The apex predators of pointlessness

February 20, 2013

I remem­ber as an under­gradu­ate won­der­ing why — with so many applic­ants — were trainee invest­ment bankers so well paid?

The answer of course is that invest­ment bank­ing remu­ner­a­tion had broken free from the petty eco­nomic tyranny of “sup­ply and demand” and was not being driven down by an over-supply of poten­tial recruits.

As Jonathan Schle­fer noted, “Mar­kets do not determ­ine income inequal­ity. It is fun­da­ment­ally a social decision.”

Now we have an argu­ment going on between eco­nom­ists about auto­ma­tion and jobs. Keynes’ bio­grapher, Robert Skidel­sky, presents it here. It is not really an eco­nomic argument.

Keynes had got there first anyway:

[T]here is no coun­try and no people, I think, who can look for­ward to the age of leis­ure and of abund­ance without a dread … To judge from the beha­viour and the achieve­ments of the wealthy classes to-day in any quarter of the world, the out­look is very depress­ing! For these are, so to speak, our advance guard-those who are spy­ing out the prom­ised land for the rest of us and pitch­ing their camp there.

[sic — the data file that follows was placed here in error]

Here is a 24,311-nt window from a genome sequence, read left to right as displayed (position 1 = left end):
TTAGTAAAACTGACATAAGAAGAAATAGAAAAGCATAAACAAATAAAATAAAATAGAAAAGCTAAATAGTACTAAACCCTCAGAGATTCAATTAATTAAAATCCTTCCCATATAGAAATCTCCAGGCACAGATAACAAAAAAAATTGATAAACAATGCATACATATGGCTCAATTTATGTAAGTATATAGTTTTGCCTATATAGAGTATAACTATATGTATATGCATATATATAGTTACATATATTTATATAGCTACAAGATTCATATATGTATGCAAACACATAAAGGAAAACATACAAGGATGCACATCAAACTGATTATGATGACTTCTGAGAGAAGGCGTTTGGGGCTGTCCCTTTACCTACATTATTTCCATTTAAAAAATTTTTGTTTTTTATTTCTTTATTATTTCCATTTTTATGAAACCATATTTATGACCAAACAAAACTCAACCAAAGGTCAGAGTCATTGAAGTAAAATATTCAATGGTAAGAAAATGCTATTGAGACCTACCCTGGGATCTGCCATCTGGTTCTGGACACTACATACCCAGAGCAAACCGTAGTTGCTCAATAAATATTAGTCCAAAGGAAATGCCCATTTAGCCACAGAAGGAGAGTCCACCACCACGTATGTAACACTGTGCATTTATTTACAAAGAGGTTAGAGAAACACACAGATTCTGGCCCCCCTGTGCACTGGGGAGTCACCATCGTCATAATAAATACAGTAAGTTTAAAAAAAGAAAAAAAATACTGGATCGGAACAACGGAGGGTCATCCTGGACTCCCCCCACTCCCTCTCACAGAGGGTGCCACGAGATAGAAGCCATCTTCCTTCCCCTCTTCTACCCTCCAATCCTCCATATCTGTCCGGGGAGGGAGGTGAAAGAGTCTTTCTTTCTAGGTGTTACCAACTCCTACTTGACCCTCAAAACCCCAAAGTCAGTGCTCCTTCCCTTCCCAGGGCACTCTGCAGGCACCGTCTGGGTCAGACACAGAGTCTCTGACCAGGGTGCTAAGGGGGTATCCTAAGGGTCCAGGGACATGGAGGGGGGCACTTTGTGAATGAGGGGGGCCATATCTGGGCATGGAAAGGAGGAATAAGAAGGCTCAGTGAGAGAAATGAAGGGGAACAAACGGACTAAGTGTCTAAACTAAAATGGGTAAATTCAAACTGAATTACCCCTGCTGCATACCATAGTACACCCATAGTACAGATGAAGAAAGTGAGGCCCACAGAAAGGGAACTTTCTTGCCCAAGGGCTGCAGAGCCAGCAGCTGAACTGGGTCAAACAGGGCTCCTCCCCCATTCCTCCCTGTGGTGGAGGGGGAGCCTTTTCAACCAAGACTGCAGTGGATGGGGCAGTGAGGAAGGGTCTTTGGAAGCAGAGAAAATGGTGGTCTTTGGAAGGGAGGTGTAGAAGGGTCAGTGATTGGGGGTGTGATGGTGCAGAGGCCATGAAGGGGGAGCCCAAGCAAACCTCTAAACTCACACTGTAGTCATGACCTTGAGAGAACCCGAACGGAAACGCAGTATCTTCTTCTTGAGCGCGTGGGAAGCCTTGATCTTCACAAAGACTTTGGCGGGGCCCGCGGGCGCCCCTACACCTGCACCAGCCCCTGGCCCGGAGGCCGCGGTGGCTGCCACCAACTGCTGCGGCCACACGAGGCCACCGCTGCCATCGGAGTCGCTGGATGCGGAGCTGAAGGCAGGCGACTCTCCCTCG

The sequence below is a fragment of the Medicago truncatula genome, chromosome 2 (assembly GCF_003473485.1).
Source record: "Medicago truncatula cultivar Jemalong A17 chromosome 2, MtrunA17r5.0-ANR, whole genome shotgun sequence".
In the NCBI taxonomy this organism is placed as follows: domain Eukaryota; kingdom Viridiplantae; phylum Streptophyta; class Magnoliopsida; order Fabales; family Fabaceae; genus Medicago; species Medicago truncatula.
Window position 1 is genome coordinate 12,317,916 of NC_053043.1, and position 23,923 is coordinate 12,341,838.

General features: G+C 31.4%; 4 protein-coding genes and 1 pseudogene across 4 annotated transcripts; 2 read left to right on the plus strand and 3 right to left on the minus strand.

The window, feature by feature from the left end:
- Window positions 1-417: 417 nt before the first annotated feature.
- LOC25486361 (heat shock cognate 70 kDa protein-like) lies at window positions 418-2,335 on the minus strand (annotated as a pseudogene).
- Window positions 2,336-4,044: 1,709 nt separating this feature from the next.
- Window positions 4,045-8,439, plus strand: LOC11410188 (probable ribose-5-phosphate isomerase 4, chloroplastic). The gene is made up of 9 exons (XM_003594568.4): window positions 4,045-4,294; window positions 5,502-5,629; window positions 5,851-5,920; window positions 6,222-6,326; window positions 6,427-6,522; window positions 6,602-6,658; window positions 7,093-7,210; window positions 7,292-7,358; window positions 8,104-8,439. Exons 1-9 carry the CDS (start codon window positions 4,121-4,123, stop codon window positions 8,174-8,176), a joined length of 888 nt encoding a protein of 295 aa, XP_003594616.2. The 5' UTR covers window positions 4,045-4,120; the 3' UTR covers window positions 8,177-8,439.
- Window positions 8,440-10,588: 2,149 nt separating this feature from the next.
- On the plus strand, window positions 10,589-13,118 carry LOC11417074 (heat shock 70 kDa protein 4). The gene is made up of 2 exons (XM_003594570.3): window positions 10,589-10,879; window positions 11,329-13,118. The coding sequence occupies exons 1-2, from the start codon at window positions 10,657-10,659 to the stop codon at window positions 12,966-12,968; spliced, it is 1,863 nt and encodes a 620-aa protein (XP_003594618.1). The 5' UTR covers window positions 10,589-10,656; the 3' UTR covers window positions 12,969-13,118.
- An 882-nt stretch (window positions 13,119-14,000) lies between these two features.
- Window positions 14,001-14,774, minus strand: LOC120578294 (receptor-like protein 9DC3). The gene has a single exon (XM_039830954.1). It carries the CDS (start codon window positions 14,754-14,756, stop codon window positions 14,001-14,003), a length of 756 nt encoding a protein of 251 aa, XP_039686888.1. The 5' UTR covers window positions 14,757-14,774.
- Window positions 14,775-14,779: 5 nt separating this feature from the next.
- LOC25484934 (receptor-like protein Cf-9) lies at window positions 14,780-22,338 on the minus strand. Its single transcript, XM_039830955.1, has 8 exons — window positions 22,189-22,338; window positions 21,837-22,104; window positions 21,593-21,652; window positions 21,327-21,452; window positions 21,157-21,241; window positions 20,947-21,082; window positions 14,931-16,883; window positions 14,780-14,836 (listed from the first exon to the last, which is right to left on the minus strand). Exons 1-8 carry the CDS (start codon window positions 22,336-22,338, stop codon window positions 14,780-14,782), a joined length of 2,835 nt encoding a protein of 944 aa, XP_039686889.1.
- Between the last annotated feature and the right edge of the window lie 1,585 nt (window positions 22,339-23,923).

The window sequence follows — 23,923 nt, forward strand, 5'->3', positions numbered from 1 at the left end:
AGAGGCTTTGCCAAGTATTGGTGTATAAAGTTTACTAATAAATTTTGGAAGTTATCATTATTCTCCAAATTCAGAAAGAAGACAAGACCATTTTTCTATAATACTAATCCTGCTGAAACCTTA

Keynes meant, of course, that wealthy people have to keep them­selves occu­pied. They are the apex pred­at­ors of point­less­ness. For every Henry Cav­endish, lav­ish­ing an inher­ited for­tune on sci­entific research and the pur­suit of know­ledge, there were many more of his wealthy con­tem­por­ar­ies spend­ing their time and money breed­ing horses for the track. This is his “advance guard”.

Extreme wealth in the eight­eenth cen­tury was a func­tion of fam­ily, land and inher­it­ance. The social pro­cesses that allowed such accu­mu­la­tions were com­plex, but the found­a­tions of the Cav­endish for­tune were so secure that a Cav­endish remains a bil­lion­aire and Britain’s wealth­i­est landowner.

The less occupy­ing stay­ing wealthy is, the more leis­ure they have. But prob­lems arise when the social and legal under­pin­ning of this wealth is called into ques­tion, as — for example — in the United States where the south’s agri­cul­tural eco­nomy was based on slavery.

The suc­cess of the mar­ket in com­bin­ing com­plex­ity and cus­tom to dis­trib­ute rewards by a seem­ingly “invis­ible hand” also dis­trib­utes pen­al­ties to those unable to take advant­age of either. The mit­ig­a­tion for those pen­al­ties has been the wel­fare system.

But the real­ity of mod­ern labour is that it is a “mean­ing provid­ing” social insti­tu­tion, and that oppor­tun­it­ies to act mean­ing­fully within a corporation/institution are what most jobs provide. The prob­lem of unem­ploy­ment becomes not that one can­not sur­vive (hard tough it may be), but that one is deprived of mean­ing­ful par­ti­cip­a­tion in society.

The prob­lem of jobs becomes: How do we dis­trib­ute mean­ing? And that is not just a social but a psy­cho­lo­gical and philo­soph­ical chal­lenge for which we seem, as yet, ill-prepared.

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